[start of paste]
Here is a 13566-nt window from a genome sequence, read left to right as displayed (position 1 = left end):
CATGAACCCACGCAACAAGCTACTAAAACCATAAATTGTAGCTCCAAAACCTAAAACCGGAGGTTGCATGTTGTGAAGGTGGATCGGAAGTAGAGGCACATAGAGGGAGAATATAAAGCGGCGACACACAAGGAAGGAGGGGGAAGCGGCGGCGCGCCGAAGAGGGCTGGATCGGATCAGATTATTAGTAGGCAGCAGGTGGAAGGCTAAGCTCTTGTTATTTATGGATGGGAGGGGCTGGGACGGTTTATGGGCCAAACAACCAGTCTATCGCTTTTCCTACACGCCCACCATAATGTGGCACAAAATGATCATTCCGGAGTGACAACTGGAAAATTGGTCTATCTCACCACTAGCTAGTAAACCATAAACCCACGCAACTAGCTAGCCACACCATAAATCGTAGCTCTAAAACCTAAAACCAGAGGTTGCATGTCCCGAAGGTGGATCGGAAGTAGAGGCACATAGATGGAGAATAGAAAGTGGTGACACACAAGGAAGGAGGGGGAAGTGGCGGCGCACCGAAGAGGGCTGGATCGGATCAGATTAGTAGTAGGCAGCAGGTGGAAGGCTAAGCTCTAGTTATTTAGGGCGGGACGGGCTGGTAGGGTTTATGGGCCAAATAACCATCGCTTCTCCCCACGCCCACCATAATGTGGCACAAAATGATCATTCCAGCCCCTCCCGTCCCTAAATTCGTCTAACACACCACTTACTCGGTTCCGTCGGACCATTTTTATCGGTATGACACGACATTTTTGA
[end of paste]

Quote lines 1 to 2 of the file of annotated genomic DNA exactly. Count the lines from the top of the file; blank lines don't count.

Here is a 13566-nt window from a genome sequence, read left to right as displayed (position 1 = left end):
CATGAACCCACGCAACAAGCTACTAAAACCATAAATTGTAGCTCCAAAACCTAAAACCGGAGGTTGCATGTTGTGAAGGTGGATCGGAAGTAGAGGCACATAGAGGGAGAATATAAAGCGGCGACACACAAGGAAGGAGGGGGAAGCGGCGGCGCGCCGAAGAGGGCTGGATCGGATCAGATTATTAGTAGGCAGCAGGTGGAAGGCTAAGCTCTTGTTATTTATGGATGGGAGGGGCTGGGACGGTTTATGGGCCAAACAACCAGTCTATCGCTTTTCCTACACGCCCACCATAATGTGGCACAAAATGATCATTCCGGAGTGACAACTGGAAAATTGGTCTATCTCACCACTAGCTAGTAAACCATAAACCCACGCAACTAGCTAGCCACACCATAAATCGTAGCTCTAAAACCTAAAACCAGAGGTTGCATGTCCCGAAGGTGGATCGGAAGTAGAGGCACATAGATGGAGAATAGAAAGTGGTGACACACAAGGAAGGAGGGGGAAGTGGCGGCGCACCGAAGAGGGCTGGATCGGATCAGATTAGTAGTAGGCAGCAGGTGGAAGGCTAAGCTCTAGTTATTTAGGGCGGGACGGGCTGGTAGGGTTTATGGGCCAAATAACCATCGCTTCTCCCCACGCCCACCATAATGTGGCACAAAATGATCATTCCAGCCCCTCCCGTCCCTAAATTCGTCTAACACACCACTTACTCGGTTCCGTCGGACCATTTTTATCGGTATGACACGACATTTTTGA